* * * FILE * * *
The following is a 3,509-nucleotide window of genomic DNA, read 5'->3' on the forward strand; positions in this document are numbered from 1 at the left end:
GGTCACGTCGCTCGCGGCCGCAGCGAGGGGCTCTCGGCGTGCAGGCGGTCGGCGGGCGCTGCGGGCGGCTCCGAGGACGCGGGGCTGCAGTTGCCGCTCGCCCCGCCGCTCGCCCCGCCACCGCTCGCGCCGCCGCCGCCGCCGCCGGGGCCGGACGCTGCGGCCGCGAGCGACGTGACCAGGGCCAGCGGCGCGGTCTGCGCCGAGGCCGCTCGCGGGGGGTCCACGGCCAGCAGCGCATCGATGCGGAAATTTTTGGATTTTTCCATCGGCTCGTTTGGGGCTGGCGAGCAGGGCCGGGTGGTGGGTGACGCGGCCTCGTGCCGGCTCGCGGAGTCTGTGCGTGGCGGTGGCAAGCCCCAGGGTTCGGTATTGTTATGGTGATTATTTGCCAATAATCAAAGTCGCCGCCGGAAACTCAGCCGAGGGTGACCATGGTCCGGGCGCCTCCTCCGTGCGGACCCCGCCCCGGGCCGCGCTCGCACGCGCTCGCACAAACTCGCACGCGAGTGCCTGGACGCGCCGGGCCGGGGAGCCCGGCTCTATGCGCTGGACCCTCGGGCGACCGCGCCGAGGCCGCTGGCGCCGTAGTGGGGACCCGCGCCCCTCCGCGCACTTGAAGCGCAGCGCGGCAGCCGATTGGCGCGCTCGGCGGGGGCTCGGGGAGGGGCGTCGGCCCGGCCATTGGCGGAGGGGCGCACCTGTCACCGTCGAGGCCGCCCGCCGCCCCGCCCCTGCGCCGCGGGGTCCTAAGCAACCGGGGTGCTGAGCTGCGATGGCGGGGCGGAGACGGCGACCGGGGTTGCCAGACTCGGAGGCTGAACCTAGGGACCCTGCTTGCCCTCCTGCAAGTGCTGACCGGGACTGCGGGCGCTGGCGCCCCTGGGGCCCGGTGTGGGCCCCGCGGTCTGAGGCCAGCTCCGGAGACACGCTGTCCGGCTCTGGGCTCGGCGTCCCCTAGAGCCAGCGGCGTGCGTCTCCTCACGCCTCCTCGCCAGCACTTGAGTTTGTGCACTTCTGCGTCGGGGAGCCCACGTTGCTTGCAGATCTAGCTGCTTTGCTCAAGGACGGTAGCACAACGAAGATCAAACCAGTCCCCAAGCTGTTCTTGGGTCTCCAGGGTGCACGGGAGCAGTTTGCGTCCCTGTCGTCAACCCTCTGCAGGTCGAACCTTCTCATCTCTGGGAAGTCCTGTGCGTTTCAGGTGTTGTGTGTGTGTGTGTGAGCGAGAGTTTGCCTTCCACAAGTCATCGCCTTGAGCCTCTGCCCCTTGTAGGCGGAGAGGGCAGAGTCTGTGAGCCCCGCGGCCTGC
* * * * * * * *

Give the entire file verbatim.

The following is a 3,509-nucleotide window of genomic DNA, read 5'->3' on the forward strand; positions in this document are numbered from 1 at the left end:
GGTCACGTCGCTCGCGGCCGCAGCGAGGGGCTCTCGGCGTGCAGGCGGTCGGCGGGCGCTGCGGGCGGCTCCGAGGACGCGGGGCTGCAGTTGCCGCTCGCCCCGCCGCTCGCCCCGCCACCGCTCGCGCCGCCGCCGCCGCCGCCGGGGCCGGACGCTGCGGCCGCGAGCGACGTGACCAGGGCCAGCGGCGCGGTCTGCGCCGAGGCCGCTCGCGGGGGGTCCACGGCCAGCAGCGCATCGATGCGGAAATTTTTGGATTTTTCCATCGGCTCGTTTGGGGCTGGCGAGCAGGGCCGGGTGGTGGGTGACGCGGCCTCGTGCCGGCTCGCGGAGTCTGTGCGTGGCGGTGGCAAGCCCCAGGGTTCGGTATTGTTATGGTGATTATTTGCCAATAATCAAAGTCGCCGCCGGAAACTCAGCCGAGGGTGACCATGGTCCGGGCGCCTCCTCCGTGCGGACCCCGCCCCGGGCCGCGCTCGCACGCGCTCGCACAAACTCGCACGCGAGTGCCTGGACGCGCCGGGCCGGGGAGCCCGGCTCTATGCGCTGGACCCTCGGGCGACCGCGCCGAGGCCGCTGGCGCCGTAGTGGGGACCCGCGCCCCTCCGCGCACTTGAAGCGCAGCGCGGCAGCCGATTGGCGCGCTCGGCGGGGGCTCGGGGAGGGGCGTCGGCCCGGCCATTGGCGGAGGGGCGCACCTGTCACCGTCGAGGCCGCCCGCCGCCCCGCCCCTGCGCCGCGGGGTCCTAAGCAACCGGGGTGCTGAGCTGCGATGGCGGGGCGGAGACGGCGACCGGGGTTGCCAGACTCGGAGGCTGAACCTAGGGACCCTGCTTGCCCTCCTGCAAGTGCTGACCGGGACTGCGGGCGCTGGCGCCCCTGGGGCCCGGTGTGGGCCCCGCGGTCTGAGGCCAGCTCCGGAGACACGCTGTCCGGCTCTGGGCTCGGCGTCCCCTAGAGCCAGCGGCGTGCGTCTCCTCACGCCTCCTCGCCAGCACTTGAGTTTGTGCACTTCTGCGTCGGGGAGCCCACGTTGCTTGCAGATCTAGCTGCTTTGCTCAAGGACGGTAGCACAACGAAGATCAAACCAGTCCCCAAGCTGTTCTTGGGTCTCCAGGGTGCACGGGAGCAGTTTGCGTCCCTGTCGTCAACCCTCTGCAGGTCGAACCTTCTCATCTCTGGGAAGTCCTGTGCGTTTCAGGTGTTGTGTGTGTGTGTGTGAGCGAGAGTTTGCCTTCCACAAGTCATCGCCTTGAGCCTCTGCCCCTTGTAGGCGGAGAGGGCAGAGTCTGTGAGCCCCGCGGCCTGC